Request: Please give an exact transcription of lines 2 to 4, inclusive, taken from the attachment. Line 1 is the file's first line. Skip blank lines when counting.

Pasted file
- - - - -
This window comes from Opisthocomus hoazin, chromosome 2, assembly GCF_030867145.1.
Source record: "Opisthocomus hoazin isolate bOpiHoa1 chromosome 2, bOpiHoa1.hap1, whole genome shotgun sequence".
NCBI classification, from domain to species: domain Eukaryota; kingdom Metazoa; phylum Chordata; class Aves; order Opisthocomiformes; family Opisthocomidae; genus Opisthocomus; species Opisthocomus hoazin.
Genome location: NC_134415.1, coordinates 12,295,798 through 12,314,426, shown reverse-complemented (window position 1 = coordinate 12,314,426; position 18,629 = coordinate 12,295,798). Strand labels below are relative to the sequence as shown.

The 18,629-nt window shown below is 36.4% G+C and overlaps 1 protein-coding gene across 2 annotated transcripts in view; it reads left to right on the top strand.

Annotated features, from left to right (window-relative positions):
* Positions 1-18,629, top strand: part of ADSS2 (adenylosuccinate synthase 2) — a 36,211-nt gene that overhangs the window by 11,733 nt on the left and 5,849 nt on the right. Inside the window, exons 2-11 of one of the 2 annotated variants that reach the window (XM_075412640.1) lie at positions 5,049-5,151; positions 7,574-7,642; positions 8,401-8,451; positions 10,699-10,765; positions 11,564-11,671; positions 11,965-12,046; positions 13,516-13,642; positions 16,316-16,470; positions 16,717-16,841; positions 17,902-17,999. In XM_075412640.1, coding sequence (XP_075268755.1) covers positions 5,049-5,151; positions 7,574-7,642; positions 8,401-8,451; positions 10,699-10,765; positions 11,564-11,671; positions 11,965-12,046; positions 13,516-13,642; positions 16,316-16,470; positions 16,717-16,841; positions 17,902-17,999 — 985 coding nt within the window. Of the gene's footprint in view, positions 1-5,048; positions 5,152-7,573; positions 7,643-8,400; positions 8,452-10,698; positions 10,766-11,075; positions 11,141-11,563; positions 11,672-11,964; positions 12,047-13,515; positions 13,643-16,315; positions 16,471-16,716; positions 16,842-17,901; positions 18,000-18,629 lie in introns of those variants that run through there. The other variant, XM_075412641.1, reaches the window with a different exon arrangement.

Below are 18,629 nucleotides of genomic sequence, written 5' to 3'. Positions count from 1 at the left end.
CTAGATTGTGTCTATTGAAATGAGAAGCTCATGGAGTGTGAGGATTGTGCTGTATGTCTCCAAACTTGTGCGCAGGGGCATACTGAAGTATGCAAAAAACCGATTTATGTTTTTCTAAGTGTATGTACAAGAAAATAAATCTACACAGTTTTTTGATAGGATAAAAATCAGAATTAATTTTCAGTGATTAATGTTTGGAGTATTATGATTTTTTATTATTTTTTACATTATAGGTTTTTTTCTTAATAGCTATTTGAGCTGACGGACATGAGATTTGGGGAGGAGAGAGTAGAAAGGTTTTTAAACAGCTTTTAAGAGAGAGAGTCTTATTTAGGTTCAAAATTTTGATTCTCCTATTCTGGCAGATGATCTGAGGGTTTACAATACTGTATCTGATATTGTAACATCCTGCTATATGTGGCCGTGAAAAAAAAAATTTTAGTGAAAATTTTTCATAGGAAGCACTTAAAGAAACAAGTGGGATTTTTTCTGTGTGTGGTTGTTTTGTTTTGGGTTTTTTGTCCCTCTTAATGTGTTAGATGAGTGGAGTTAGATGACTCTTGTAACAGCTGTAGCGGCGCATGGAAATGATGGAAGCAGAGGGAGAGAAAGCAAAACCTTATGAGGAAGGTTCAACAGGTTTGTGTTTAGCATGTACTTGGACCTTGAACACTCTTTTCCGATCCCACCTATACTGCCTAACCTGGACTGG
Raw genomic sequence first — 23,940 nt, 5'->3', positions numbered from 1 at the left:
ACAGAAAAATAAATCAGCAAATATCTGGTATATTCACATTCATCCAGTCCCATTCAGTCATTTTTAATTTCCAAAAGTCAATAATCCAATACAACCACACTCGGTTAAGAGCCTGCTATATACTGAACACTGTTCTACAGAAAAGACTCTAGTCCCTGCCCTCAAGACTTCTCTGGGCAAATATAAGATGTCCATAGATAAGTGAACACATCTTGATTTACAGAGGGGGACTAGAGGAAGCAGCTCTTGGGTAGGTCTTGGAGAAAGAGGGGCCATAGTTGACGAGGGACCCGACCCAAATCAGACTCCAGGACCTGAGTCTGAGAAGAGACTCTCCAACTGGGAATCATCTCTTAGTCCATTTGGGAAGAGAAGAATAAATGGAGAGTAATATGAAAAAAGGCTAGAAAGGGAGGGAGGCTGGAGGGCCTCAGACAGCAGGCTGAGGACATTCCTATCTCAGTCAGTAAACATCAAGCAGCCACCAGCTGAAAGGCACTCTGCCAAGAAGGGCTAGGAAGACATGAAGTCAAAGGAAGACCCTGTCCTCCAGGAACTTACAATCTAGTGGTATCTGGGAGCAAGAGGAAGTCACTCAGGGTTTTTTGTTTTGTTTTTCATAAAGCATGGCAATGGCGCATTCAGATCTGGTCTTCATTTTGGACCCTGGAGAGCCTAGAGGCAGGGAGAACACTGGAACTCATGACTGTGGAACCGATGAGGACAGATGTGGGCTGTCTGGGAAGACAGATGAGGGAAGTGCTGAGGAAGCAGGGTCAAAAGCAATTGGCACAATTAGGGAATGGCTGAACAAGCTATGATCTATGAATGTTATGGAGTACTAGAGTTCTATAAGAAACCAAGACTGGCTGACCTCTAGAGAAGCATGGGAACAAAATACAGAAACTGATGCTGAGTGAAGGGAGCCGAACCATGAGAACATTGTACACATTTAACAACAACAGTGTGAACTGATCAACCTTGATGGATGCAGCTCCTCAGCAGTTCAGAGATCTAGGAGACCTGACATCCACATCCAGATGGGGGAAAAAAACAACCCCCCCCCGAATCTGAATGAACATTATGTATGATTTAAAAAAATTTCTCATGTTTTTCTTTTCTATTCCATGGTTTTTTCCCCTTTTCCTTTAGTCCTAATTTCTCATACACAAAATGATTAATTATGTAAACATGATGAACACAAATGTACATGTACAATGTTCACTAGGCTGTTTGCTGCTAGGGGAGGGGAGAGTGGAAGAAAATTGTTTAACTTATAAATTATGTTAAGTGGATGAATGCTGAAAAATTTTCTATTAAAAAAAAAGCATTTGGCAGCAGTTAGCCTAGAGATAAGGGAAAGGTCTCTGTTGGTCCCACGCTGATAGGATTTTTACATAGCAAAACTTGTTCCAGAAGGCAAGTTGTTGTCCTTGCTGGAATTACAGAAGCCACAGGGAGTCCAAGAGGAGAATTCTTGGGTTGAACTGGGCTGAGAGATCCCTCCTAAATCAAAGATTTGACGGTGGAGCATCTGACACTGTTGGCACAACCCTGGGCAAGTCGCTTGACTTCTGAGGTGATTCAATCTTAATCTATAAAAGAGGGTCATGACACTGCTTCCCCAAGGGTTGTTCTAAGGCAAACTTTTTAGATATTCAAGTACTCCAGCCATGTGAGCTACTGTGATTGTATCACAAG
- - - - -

Source record: "Opisthocomus hoazin isolate bOpiHoa1 chromosome 2, bOpiHoa1.hap1, whole genome shotgun sequence".
NCBI classification, from domain to species: domain Eukaryota; kingdom Metazoa; phylum Chordata; class Aves; order Opisthocomiformes; family Opisthocomidae; genus Opisthocomus; species Opisthocomus hoazin.
Genome location: NC_134415.1, coordinates 12,295,798 through 12,314,426, shown reverse-complemented (window position 1 = coordinate 12,314,426; position 18,629 = coordinate 12,295,798). Strand labels below are relative to the sequence as shown.